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V/A // Sound Storing Machines: The First 78rpm Records from Japan, 1903-1912 LP

V/A // Sound Storing Machines: The First 78rpm Records from Japan, 1903-1912 LP

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78回転盤に刻まれた日本の最初期録音をコンパイルしたレコードです。以下、レーベル解説です。

世界中の音源を掘り起こしてきたシアトルの人気レーベル Sublime Frequencies がミャンマー、韓国に続く〈アジアのSP盤アンソロジー〉第3弾として選んだのは、なんと日本の20世紀初頭の音源だった。フレッド・ガイズバーグ一行が日本で初めて録音を行った1903年の2月から1912年の間に、英国グラモフォンや米国コロンビアといったレコード会社によって出張録音された貴重な音源など15トラックを厳選。雅楽から義太夫、俗曲、落語、尺八などの器楽演奏まで、当時日本で盛んだった様々な〈音〉を収録している。オリジナルの英文ライナーのほか、本作には日本の芸能史研究の第一人者で、SPレコード研究家の岡田則夫氏による日本語解説を添付し、当時の出張録音の背景から収録曲の内容まで、詳細な説明を加えてくださった。外国人から見た〈日本吹込み事始〉といった内容の本作は、改めて日本音楽の歴史を見つめ直すキッカケとなりそうだ。 

1. Bairo
2. Senryou Nobori
3. Chikumagawa
4. Kappore
5. Hokai-bushi Oiwake-bushi
6. Matsukaze
7. Rakugo: Ukiy-buro
8. Taishikichou
9. Shiokumi Kasatsukashi
10. Yokyoku
11. Sanjusangen-do Kiyori
12. Neko Ja
13. Horikawa Sarumawashi
14. Sakaya no dan
15. Joruri Taiko-ki Ju Danme


Text by Sublime Frequencies:

"The first commercial recordings from Asia were made in Japan in 1903 by Fred Gaisberg, the legendary producer and recording engineer who traveled the world making recordings for the Gramophone Company (later His Masters Voice). The recording industry barely existed at this time. Man’s ability to record and reproduce sound had only existed since 1877 (with the invention of Edison’s cylinder phonograph) and flat disc records, what we all collect and obsess over today, had only come into being in the late 1890s.

It is a miracle what these fragile discs have survived: wars with Russia and China, the fire bombings (and worse) of World War II, modernization, the onslaught of Western media. They document, through a dreamlike haze of surface noise, a Japan that had just barely begun to open its doors to the rest of the world.

Including gagaku, shakuhachi, shamisen, storytelling, folksong and more. these recordings are a unique glimpse into an ancient culture and an important document of the beginnings of the recording industry. Simple and complex. Alien and familiar. Featuring important artists and those who only appeared to sing before the strange Western recording horn and then vanished.

Sound Storing Machines spans only 9 years of recording—-from 1903 and the first commercial recordings made by Fred Gaisberg to 1912, the beginning of Japan’s homegrown record industry, including a few sides taken from Japan’s notorious bootleg 78rpm industry.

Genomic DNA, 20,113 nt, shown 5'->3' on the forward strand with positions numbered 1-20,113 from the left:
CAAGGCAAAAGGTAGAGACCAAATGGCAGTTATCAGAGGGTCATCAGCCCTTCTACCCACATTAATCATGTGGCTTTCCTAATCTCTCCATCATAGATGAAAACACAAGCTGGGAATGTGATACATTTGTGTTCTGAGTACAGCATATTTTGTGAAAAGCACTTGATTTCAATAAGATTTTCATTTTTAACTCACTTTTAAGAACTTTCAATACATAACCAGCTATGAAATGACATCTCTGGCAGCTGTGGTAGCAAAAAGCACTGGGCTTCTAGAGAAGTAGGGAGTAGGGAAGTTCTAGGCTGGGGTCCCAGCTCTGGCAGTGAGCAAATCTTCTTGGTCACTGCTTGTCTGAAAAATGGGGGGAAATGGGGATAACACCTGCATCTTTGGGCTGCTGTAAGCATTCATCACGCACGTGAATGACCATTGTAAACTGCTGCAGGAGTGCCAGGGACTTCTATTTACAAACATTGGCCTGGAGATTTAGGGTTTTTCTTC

Collected on various trips to Japan and compiled by sound artist Robert Millis (Indian Talking Machine, Victrola Favorites, Climax Golden Twins, Phi Ta Khon: Ghosts of Isan, This World is Unreal Like a Snake in a Rope, etc). This is part three in a series (all produced by Millis) of early recording from Asia—including Sublime Frequencies’ The Crying Princess: 78rpm Records from Burma and Scattered Melodies: Korean Kayagum Sanjo.

(Limited edition LP with two sided insert of liner notes by Robert Millis)"

Artist : V/A

Label : Sublime Frequencies

78回転盤に刻まれた日本の最初期録音をコンパイルしたレコードです。以下、レーベル解説です。

世界中の音源を掘り起こしてきたシアトルの人気レーベル Sublime Frequencies がミャンマー、韓国に続く〈アジアのSP盤アンソロジー〉第3弾として選んだのは、なんと日本の20世紀初頭の音源だった。フレッド・ガイズバーグ一行が日本で初めて録音を行った1903年の2月から1912年の間に、英国グラモフォンや米国コロンビアといったレコード会社によって出張録音された貴重な音源など15トラックを厳選。雅楽から義太夫、俗曲、落語、尺八などの器楽演奏まで、当時日本で盛んだった様々な〈音〉を収録している。オリジナルの英文ライナーのほか、本作には日本の芸能史研究の第一人者で、SPレコード研究家の岡田則夫氏による日本語解説を添付し、当時の出張録音の背景から収録曲の内容まで、詳細な説明を加えてくださった。外国人から見た〈日本吹込み事始〉といった内容の本作は、改めて日本音楽の歴史を見つめ直すキッカケとなりそうだ。 

1. Bairo
2. Senryou Nobori
3. Chikumagawa
4. Kappore
5. Hokai-bushi Oiwake-bushi
6. Matsukaze
7. Rakugo: Ukiy-buro
8. Taishikichou
9. Shiokumi Kasatsukashi
10. Yokyoku
11. Sanjusangen-do Kiyori
12. Neko Ja
13. Horikawa Sarumawashi
14. Sakaya no dan
15. Joruri Taiko-ki Ju Danme


Text by Sublime Frequencies:

"The first commercial recordings from Asia were made in Japan in 1903 by Fred Gaisberg, the legendary producer and recording engineer who traveled the world making recordings for the Gramophone Company (later His Masters Voice). The recording industry barely existed at this time. Man’s ability to record and reproduce sound had only existed since 1877 (with the invention of Edison’s cylinder phonograph) and flat disc records, what we all collect and obsess over today, had only come into being in the late 1890s.

It is a miracle what these fragile discs have survived: wars with Russia and China, the fire bombings (and worse) of World War II, modernization, the onslaught of Western media. They document, through a dreamlike haze of surface noise, a Japan that had just barely begun to open its doors to the rest of the world.

Including gagaku, shakuhachi, shamisen, storytelling, folksong and more. these recordings are a unique glimpse into an ancient culture and an important document of the beginnings of the recording industry. Simple and complex. Alien and familiar. Featuring important artists and those who only appeared to sing before the strange Western recording horn and then vanished.

Sound Storing Machines spans only 9 years of recording—-from 1903 and the first commercial recordings made by Fred Gaisberg to 1912, the beginning of Japan’s homegrown record industry, including a few sides taken from Japan’s notorious bootleg 78rpm industry.

Collected on various trips to Japan and compiled by sound artist Robert Millis (Indian Talking Machine, Victrola Favorites, Climax Golden Twins, Phi Ta Khon: Ghosts of Isan, This World is Unreal Like a Snake in a Rope, etc). This is part three in a series (all produced by Millis) of early recording from Asia—including Sublime Frequencies’ The Crying Princess: 78rpm Records from Burma and Scattered Melodies: Korean Kayagum Sanjo.

(Limited edition LP with two sided insert of liner notes by Robert Millis)"

Artist : V/A

Label : Sublime Frequencies